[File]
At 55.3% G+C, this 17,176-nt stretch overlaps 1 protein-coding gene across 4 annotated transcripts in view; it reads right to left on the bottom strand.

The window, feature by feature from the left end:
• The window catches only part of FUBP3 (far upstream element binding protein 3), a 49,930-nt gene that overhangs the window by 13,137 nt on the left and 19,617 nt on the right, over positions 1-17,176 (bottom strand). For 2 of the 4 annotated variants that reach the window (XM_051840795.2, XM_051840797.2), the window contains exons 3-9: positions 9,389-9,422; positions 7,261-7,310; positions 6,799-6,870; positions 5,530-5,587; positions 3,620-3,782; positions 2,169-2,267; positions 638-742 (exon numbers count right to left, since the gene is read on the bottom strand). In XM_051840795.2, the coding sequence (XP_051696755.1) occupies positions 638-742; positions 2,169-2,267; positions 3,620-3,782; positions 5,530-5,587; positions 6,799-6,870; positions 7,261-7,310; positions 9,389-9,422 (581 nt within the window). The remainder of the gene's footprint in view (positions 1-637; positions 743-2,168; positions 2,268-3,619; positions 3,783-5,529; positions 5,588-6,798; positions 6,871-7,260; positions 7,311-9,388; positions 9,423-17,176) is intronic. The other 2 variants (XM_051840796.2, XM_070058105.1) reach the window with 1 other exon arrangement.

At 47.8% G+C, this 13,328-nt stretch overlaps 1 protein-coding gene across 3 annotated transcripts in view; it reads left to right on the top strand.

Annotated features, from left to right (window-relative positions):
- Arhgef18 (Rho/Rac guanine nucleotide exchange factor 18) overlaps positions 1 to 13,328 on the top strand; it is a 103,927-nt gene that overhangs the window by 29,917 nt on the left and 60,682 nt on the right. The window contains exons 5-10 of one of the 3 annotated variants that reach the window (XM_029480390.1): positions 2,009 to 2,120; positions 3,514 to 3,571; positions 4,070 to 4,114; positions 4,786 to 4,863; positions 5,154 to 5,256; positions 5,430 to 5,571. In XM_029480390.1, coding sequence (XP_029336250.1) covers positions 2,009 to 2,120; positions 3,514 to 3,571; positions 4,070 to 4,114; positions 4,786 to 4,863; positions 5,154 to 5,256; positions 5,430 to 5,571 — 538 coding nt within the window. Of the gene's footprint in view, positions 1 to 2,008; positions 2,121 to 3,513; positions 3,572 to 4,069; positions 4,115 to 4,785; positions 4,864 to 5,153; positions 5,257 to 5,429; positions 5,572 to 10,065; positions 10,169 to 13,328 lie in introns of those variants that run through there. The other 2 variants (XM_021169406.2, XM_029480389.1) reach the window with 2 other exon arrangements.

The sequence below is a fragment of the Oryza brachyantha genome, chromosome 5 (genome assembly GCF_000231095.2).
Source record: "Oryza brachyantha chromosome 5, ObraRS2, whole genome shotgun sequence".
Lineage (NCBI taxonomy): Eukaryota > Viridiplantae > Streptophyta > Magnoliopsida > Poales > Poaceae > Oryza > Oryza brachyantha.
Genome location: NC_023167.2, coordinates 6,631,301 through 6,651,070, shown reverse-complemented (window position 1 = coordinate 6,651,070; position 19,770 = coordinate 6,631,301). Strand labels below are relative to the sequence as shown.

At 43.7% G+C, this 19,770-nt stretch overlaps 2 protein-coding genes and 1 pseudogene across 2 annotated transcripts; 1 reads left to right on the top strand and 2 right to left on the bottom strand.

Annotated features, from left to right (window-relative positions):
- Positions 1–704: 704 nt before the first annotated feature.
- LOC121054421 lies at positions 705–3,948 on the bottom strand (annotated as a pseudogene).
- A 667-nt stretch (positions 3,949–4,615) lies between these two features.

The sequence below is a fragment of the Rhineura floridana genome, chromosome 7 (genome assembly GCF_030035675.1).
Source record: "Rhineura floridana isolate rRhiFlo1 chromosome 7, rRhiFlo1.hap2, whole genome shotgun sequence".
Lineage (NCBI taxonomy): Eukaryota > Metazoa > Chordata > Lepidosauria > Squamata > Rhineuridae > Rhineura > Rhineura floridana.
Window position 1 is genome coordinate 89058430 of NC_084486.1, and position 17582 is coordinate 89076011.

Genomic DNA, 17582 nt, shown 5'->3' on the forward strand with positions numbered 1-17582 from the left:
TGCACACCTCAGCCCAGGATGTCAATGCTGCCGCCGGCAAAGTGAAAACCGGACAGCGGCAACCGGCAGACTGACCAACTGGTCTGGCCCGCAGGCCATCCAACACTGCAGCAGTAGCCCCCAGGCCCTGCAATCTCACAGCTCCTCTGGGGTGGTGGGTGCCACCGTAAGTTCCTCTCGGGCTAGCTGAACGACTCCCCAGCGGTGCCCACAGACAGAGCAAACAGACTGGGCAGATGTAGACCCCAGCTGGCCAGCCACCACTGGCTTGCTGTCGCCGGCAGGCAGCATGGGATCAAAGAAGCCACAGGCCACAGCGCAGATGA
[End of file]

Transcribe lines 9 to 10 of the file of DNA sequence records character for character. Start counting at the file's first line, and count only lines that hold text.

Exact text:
Lineage (NCBI taxonomy): Eukaryota > Viridiplantae > Streptophyta > Magnoliopsida > Poales > Poaceae > Oryza > Oryza brachyantha.
Genome location: NC_023167.2, coordinates 6,631,301 through 6,651,070, shown reverse-complemented (window position 1 = coordinate 6,651,070; position 19,770 = coordinate 6,631,301). Strand labels below are relative to the sequence as shown.